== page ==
An online journal recently reported that IDG was blocking another publisher from linking to pages other than its home page and was even considering methods of collecting compensation from sites that engage in the practice known as “deep linking.”
In case you haven’t noticed, I’ve used two deep links in the previous paragraph to lead you to material published inside a web site elsewhere that enhances the value of this piece. I’ve allowed you to find that source material conveniently instead of just sending you to the site’s home page. I’ve enhanced your experience with this site and increased the likelihood that you’ll come back.
I’ve also given attribution to two other sites and increased the likelihood that you’ll visit them again. By recognizing them as sources, I may have even bestowed upon them some level of credibility. If you clicked to read the material on the other sites, I’ve given the owners of those sites the opportunity to begin a communication directly with you and perhaps even monetize your relationship.
In short, I’ve used the unique characteristics of the medium for the benefit of all parties. Seems like a fair deal for all. But some don’t see it that way.
IDG is one of a bevy of publishers attempting to keep other sites from deep linking. Publications ranging from Belo’s Dallas Morning News to Rodale Press’ Runners World have recently attempted to restrict deep linking. While each case has nuances, the publishers claimed financial injury because others deep link to content, which limits the number of pages users see.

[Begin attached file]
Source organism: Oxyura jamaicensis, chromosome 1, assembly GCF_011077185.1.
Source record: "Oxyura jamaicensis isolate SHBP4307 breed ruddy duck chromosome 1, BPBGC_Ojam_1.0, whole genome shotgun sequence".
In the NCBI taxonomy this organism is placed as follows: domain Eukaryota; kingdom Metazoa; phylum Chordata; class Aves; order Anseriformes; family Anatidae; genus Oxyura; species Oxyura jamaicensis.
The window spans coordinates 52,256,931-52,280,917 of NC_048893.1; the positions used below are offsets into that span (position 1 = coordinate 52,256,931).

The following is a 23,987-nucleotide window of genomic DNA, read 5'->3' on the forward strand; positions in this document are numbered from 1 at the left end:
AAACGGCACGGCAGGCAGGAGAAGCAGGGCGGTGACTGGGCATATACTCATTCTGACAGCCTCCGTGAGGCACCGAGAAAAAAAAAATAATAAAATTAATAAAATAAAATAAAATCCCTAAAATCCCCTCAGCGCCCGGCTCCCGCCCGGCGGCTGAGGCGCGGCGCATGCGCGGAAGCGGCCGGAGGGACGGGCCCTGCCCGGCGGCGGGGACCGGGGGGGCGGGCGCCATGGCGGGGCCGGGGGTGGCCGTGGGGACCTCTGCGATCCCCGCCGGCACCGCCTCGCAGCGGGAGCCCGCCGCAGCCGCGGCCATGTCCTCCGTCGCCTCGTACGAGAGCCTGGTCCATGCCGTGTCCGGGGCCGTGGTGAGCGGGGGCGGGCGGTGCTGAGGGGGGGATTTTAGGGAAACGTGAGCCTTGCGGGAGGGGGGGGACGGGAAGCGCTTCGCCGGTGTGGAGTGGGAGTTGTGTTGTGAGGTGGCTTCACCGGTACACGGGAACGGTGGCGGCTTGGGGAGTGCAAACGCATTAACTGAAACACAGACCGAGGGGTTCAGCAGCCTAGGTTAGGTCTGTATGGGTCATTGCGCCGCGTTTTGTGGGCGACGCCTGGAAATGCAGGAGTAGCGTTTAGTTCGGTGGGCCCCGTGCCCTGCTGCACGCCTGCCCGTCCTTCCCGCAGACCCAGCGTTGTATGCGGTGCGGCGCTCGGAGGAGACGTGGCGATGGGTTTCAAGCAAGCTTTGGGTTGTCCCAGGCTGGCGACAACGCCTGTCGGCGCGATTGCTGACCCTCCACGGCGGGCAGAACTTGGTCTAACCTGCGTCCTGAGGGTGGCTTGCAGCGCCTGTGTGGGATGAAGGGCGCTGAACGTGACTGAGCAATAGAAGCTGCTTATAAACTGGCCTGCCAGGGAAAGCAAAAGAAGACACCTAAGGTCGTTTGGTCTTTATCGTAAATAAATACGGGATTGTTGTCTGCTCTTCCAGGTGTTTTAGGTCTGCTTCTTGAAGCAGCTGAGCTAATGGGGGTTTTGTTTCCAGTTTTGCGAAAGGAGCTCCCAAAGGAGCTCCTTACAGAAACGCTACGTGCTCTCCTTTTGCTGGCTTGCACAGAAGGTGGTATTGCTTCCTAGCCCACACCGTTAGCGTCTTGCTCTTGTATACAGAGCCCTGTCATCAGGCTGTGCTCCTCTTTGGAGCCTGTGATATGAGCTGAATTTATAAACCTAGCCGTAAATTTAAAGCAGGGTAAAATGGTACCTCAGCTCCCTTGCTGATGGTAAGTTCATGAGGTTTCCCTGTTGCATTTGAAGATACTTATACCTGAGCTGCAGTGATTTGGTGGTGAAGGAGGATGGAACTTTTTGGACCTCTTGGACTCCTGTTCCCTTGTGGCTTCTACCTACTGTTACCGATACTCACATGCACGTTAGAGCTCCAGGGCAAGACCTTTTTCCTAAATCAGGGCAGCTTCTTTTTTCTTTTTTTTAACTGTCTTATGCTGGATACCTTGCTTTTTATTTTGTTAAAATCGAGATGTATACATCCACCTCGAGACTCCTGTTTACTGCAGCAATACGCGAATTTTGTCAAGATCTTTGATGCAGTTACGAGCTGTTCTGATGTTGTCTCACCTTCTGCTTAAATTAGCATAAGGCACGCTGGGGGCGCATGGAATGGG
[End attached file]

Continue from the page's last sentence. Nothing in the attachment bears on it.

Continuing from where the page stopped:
I suspect we can all agree with the notion that the creator of something should be the one to benefit from its economic value. It’s only fair.
But publishers can’t have it both ways. While most would like to diminish the possibility that others will profit from their investment in creating editorial, few would be willing to sacrifice the traffic delivered by other sites. Preventing search engines from indexing would be traffic suicide for most sites.
In addition, fairness has never had much to do with copyright law. As my colleague Chris Sherman pointed out in his piece “Deep Linking Lunacy” in Search Engine Watch, deep links are nothing more than URLs. URLs describe the location on the Web at which content resides. Therefore, URLs are facts. Facts are not copyrightable. This point alone should be enough to end the debate.
Some deep linkers go further than posting just links. They create headlines or abstracts describing the content that will be found if a user clicks on a link. Even this more liberal approach to deep linking is protected under Fair Use doctrine. Fair use limits copyright owners’ rights in order to promote the exchange of ideas for criticism, comment, news reporting, teaching, scholarship or research.
Business is still tough and I empathize with publishers who might be tempted to try to restrict the practice of deep linking. But deep linking is one of the Web’s unique qualities; restricting its use is neither practical nor defensible.
Chris Elwell is vice president and general manager of Jupitermedia Corp., the parent of this Web site.